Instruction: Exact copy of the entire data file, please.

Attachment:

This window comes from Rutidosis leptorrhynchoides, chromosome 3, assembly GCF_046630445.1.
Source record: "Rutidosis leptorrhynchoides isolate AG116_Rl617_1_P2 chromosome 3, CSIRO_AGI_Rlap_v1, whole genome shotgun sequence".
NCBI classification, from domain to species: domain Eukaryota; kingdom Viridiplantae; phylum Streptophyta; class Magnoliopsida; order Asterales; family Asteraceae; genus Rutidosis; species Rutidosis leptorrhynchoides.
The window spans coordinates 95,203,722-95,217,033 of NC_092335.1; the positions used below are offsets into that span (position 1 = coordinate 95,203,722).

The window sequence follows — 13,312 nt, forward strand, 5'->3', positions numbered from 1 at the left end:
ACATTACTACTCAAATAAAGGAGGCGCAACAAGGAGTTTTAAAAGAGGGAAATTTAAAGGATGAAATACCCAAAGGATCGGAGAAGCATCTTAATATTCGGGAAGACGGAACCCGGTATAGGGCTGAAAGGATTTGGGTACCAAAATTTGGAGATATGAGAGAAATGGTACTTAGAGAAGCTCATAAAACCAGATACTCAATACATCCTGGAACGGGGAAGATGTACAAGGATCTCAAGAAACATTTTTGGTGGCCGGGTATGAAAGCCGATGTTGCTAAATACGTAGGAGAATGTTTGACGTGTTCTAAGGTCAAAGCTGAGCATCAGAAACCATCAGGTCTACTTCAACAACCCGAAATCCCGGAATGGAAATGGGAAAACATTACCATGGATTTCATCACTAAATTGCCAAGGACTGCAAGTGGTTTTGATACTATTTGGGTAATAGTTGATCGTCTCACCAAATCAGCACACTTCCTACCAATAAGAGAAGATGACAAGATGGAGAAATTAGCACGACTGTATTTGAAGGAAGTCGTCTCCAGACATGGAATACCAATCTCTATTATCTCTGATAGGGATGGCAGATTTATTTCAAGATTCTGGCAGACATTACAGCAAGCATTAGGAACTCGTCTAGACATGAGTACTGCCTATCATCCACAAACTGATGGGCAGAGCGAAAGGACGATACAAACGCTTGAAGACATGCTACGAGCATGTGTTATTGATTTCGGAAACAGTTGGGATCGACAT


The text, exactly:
This window comes from Rutidosis leptorrhynchoides, chromosome 3, assembly GCF_046630445.1.
Source record: "Rutidosis leptorrhynchoides isolate AG116_Rl617_1_P2 chromosome 3, CSIRO_AGI_Rlap_v1, whole genome shotgun sequence".
NCBI classification, from domain to species: domain Eukaryota; kingdom Viridiplantae; phylum Streptophyta; class Magnoliopsida; order Asterales; family Asteraceae; genus Rutidosis; species Rutidosis leptorrhynchoides.
The window spans coordinates 95,203,722-95,217,033 of NC_092335.1; the positions used below are offsets into that span (position 1 = coordinate 95,203,722).

The window sequence follows — 13,312 nt, forward strand, 5'->3', positions numbered from 1 at the left end:
ACATTACTACTCAAATAAAGGAGGCGCAACAAGGAGTTTTAAAAGAGGGAAATTTAAAGGATGAAATACCCAAAGGATCGGAGAAGCATCTTAATATTCGGGAAGACGGAACCCGGTATAGGGCTGAAAGGATTTGGGTACCAAAATTTGGAGATATGAGAGAAATGGTACTTAGAGAAGCTCATAAAACCAGATACTCAATACATCCTGGAACGGGGAAGATGTACAAGGATCTCAAGAAACATTTTTGGTGGCCGGGTATGAAAGCCGATGTTGCTAAATACGTAGGAGAATGTTTGACGTGTTCTAAGGTCAAAGCTGAGCATCAGAAACCATCAGGTCTACTTCAACAACCCGAAATCCCGGAATGGAAATGGGAAAACATTACCATGGATTTCATCACTAAATTGCCAAGGACTGCAAGTGGTTTTGATACTATTTGGGTAATAGTTGATCGTCTCACCAAATCAGCACACTTCCTACCAATAAGAGAAGATGACAAGATGGAGAAATTAGCACGACTGTATTTGAAGGAAGTCGTCTCCAGACATGGAATACCAATCTCTATTATCTCTGATAGGGATGGCAGATTTATTTCAAGATTCTGGCAGACATTACAGCAAGCATTAGGAACTCGTCTAGACATGAGTACTGCCTATCATCCACAAACTGATGGGCAGAGCGAAAGGACGATACAAACGCTTGAAGACATGCTACGAGCATGTGTTATTGATTTCGGAAACAGTTGGGATCGACAT